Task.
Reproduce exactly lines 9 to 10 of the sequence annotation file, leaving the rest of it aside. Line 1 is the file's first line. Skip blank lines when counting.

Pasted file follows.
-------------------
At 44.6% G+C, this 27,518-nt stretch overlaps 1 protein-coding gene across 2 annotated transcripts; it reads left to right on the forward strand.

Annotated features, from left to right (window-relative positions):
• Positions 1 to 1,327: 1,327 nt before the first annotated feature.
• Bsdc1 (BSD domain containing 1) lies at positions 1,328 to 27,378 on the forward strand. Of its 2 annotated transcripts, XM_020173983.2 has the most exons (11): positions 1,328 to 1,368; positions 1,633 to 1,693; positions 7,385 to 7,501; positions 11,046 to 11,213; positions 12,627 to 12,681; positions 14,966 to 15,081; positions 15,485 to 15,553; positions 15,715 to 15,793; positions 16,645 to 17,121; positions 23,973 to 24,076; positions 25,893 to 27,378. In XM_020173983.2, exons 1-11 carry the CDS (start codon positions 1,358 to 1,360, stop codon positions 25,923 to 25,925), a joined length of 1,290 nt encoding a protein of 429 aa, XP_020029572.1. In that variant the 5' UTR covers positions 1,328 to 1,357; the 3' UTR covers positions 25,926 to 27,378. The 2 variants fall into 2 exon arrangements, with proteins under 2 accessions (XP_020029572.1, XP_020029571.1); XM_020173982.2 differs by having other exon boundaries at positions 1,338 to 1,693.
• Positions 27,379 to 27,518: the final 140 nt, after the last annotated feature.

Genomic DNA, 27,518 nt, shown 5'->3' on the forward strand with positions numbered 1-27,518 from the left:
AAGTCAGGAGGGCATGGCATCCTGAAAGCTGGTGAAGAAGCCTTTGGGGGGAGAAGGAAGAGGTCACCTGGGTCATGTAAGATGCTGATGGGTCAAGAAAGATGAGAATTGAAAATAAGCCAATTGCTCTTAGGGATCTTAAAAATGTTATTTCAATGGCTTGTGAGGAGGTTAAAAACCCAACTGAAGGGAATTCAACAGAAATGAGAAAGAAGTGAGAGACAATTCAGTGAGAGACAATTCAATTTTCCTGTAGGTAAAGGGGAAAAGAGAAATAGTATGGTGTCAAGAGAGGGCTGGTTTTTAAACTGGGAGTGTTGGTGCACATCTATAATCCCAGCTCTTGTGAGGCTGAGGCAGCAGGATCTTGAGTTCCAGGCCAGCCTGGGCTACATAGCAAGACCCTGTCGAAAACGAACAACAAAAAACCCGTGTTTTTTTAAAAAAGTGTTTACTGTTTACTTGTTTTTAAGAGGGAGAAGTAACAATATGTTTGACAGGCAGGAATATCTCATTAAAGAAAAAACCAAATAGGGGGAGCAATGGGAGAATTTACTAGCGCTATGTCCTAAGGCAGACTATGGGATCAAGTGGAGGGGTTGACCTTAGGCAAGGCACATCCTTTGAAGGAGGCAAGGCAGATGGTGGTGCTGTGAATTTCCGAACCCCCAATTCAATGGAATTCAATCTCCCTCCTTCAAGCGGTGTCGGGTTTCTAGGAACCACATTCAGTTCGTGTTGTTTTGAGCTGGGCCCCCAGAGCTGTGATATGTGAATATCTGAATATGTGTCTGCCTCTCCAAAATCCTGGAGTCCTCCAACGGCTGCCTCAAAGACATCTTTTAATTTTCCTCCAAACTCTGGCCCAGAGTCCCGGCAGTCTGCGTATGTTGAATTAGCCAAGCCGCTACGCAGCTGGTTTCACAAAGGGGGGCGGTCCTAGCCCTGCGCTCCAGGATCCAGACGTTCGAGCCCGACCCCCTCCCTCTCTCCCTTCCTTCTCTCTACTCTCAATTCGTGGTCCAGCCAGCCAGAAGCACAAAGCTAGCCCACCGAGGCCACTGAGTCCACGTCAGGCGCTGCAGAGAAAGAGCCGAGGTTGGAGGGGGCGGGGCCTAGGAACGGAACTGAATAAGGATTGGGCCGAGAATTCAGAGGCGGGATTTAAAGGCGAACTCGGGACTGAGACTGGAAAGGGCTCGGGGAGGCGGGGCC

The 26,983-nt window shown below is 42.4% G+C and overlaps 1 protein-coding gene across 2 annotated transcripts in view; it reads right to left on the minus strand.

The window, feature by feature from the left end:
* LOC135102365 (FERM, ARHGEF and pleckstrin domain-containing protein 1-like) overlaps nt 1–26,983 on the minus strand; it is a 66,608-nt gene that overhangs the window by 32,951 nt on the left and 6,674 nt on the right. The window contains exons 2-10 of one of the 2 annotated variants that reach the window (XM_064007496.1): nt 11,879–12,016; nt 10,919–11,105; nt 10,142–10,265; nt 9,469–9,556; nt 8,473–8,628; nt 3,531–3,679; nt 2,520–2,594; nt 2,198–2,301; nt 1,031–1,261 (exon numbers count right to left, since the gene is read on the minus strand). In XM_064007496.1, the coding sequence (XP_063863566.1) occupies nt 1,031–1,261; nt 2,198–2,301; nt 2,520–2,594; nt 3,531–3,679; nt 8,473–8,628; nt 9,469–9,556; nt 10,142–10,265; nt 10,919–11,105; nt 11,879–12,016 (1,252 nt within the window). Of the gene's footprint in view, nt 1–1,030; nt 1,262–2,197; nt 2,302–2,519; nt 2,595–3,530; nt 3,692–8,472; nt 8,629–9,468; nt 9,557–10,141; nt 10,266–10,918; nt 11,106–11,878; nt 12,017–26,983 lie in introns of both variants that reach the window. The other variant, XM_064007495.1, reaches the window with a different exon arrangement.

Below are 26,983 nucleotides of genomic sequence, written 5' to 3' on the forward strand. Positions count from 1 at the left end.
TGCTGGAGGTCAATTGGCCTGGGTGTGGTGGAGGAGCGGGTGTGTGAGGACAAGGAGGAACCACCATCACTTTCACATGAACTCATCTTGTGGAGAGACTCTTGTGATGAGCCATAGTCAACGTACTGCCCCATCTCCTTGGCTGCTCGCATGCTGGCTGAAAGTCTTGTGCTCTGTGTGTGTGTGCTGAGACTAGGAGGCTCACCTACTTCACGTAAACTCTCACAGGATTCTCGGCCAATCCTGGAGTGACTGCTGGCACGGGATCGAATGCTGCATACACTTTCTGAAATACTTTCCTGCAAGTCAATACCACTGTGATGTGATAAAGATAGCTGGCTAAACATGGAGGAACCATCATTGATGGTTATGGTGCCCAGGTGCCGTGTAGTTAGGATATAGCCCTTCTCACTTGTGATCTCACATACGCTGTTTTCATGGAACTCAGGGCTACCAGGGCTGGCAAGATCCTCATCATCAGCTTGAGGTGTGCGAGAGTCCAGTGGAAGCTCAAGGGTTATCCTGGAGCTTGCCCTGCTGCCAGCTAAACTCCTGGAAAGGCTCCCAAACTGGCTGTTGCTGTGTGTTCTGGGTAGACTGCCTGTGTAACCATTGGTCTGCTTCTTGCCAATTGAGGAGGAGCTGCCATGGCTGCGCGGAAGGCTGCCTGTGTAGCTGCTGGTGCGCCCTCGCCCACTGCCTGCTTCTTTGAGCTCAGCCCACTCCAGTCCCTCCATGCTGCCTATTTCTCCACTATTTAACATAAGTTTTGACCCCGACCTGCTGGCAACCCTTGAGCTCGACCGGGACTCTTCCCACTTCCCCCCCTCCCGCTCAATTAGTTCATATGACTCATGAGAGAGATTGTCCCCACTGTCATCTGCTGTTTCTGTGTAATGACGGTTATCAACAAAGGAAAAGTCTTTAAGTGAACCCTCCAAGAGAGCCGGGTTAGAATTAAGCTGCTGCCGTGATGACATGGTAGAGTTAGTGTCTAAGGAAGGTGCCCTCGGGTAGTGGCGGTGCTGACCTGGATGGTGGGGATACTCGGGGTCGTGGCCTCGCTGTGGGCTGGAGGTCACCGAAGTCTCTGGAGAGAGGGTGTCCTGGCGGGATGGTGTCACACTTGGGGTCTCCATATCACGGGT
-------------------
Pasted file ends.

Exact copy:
The window, feature by feature from the left end:
* LOC135102365 (FERM, ARHGEF and pleckstrin domain-containing protein 1-like) overlaps nt 1–26,983 on the minus strand; it is a 66,608-nt gene that overhangs the window by 32,951 nt on the left and 6,674 nt on the right. The window contains exons 2-10 of one of the 2 annotated variants that reach the window (XM_064007496.1): nt 11,879–12,016; nt 10,919–11,105; nt 10,142–10,265; nt 9,469–9,556; nt 8,473–8,628; nt 3,531–3,679; nt 2,520–2,594; nt 2,198–2,301; nt 1,031–1,261 (exon numbers count right to left, since the gene is read on the minus strand). In XM_064007496.1, the coding sequence (XP_063863566.1) occupies nt 1,031–1,261; nt 2,198–2,301; nt 2,520–2,594; nt 3,531–3,679; nt 8,473–8,628; nt 9,469–9,556; nt 10,142–10,265; nt 10,919–11,105; nt 11,879–12,016 (1,252 nt within the window). Of the gene's footprint in view, nt 1–1,030; nt 1,262–2,197; nt 2,302–2,519; nt 2,595–3,530; nt 3,692–8,472; nt 8,629–9,468; nt 9,557–10,141; nt 10,266–10,918; nt 11,106–11,878; nt 12,017–26,983 lie in introns of both variants that reach the window. The other variant, XM_064007495.1, reaches the window with a different exon arrangement.